Monday 27th August
Today is a half day drive through lovely scenery and over the mountains (OK, hills) into Poland and onwards to the city of Wroclaw which you may never have heard of and certainly cannot pronounce, but it is fast becoming a hip place to visit. We are staying one mile from the city centre, right next to a tram route. Despite being ravaged in the Second World War much has been rebuilt and the city boasts a beautiful main square with the surrounding sights all within walking distance. We should arrive in Wroclaw by early afternoon giving you plenty of time to stroll and find a suitable venue for dinner.
Tuesday 28th August
Our first visit is to Swidnica and the Church of Peace. That doesn’t sound particularly thrilling but wait until you see inside. It is one of three churches that were built with massive planning restrictions nearly 400 years ago. They were never expected to last and indeed one burnt down. Two survive and are both on today’s route. They are built entirely of wood without a single nail and each has a congregation capacity of about 5500. They really are quite a sight and unique, hence they are now protected as UNESCO world heritage sites. After leaving Swidnica we are going to Ksiaz Castle, the third largest and most beautiful castle in Poland. There are all sorts of mysteries concerning the castle, including one you may have heard of recently when a train with Nazi gold was suppposedly discovered. This ‘discovery’ took place close to the castle and indeed, in the war, the Germans, with the help of slave labour, excavated a vast network of tunnels under the castle and in the surrounding area. The prisoners used in the construction were housed in a camp not far from the castle and, as we are passing the site, there will be an opportunity to visit if you wish. Later in the afternoon we pass by the second Church of Peace at Jawor before heading into the town of Legnica where we will have dinner in the hotel.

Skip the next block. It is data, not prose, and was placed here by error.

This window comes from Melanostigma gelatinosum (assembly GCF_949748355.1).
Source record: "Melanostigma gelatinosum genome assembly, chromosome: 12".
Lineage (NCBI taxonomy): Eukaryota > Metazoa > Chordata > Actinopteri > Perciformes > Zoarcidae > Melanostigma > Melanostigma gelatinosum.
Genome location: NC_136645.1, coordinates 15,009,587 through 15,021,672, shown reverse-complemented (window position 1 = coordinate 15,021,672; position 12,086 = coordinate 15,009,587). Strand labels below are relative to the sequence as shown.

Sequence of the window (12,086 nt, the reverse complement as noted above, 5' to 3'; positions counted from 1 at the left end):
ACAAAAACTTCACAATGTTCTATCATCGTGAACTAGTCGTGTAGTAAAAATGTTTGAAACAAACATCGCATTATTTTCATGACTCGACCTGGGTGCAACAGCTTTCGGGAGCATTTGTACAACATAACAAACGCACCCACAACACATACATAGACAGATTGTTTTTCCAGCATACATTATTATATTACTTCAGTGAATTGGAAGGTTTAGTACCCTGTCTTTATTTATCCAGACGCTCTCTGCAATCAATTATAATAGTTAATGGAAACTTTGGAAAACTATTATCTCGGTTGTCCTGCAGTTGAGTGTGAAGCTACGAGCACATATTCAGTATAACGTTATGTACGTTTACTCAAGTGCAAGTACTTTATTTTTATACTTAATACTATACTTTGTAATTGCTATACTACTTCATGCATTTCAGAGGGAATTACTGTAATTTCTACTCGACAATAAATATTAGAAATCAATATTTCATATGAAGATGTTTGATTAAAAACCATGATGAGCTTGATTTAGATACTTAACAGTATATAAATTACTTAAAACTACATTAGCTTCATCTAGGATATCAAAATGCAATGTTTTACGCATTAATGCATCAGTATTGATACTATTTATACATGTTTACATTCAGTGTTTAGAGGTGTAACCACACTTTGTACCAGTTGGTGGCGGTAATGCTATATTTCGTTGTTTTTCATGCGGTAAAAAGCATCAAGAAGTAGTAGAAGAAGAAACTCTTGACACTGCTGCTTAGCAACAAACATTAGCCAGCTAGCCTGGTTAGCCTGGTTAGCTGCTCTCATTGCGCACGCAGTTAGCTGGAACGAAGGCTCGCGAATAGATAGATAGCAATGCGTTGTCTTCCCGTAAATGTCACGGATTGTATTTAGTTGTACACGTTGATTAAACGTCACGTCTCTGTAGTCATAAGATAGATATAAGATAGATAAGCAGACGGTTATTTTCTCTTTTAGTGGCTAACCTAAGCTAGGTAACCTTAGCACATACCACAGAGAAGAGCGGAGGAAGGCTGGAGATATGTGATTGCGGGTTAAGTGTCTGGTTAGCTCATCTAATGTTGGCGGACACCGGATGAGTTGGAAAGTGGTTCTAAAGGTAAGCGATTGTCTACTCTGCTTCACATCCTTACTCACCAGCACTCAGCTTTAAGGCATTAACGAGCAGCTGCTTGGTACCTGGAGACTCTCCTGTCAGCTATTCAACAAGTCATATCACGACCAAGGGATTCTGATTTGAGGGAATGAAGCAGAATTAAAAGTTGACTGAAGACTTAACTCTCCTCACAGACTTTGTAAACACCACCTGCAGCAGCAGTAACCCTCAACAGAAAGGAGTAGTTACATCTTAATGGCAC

Wednesday 29th August
We will use the motorway this morning to reach the site of Stalag Luft III where the Great Escape took place. There is a small museum and the possibility of viewing the locations of the escape tunnels. The camp is now overgrown but the outline of the old huts is clearly visible. Before leaving you can visit the memorial built by the prisoners which originally contained the urns of the fifty who were shot. We then head back into Germany and pay a visit to the old town of Stalinstadt. I suppose this might be described as the Milton Keynes of East Germany. The buildings are now protected as a heritage monument. It is a fascinating visit with an interesting small museum about life under communism. Next we jump on the motorway again for the run to Potsdam on the outskirts of Berlin. Potsdam was where the conference was held at the end of war when the UK, USA, & Russia met to discuss the future of Germany. It is also home to the Sanssouci Palace and Park which is Germany’s answer to Versailles. It really is pretty and is only a short walk from the hotel. In the evening there are plenty of restaurants within walking distance.
Thursday 30th August
Today is a free day and we have full day travel passes for the Berlin transportation system. Potsdam is only 20 miles from down town Berlin and the trains run every 15 mins. After spending a day exploring the sights of Berlin we will have our farewell dinner back at the hotel in Potsdam.
Created on Sunday, November 29th, -0001 and was last updated on Thursday, January 4th, 2018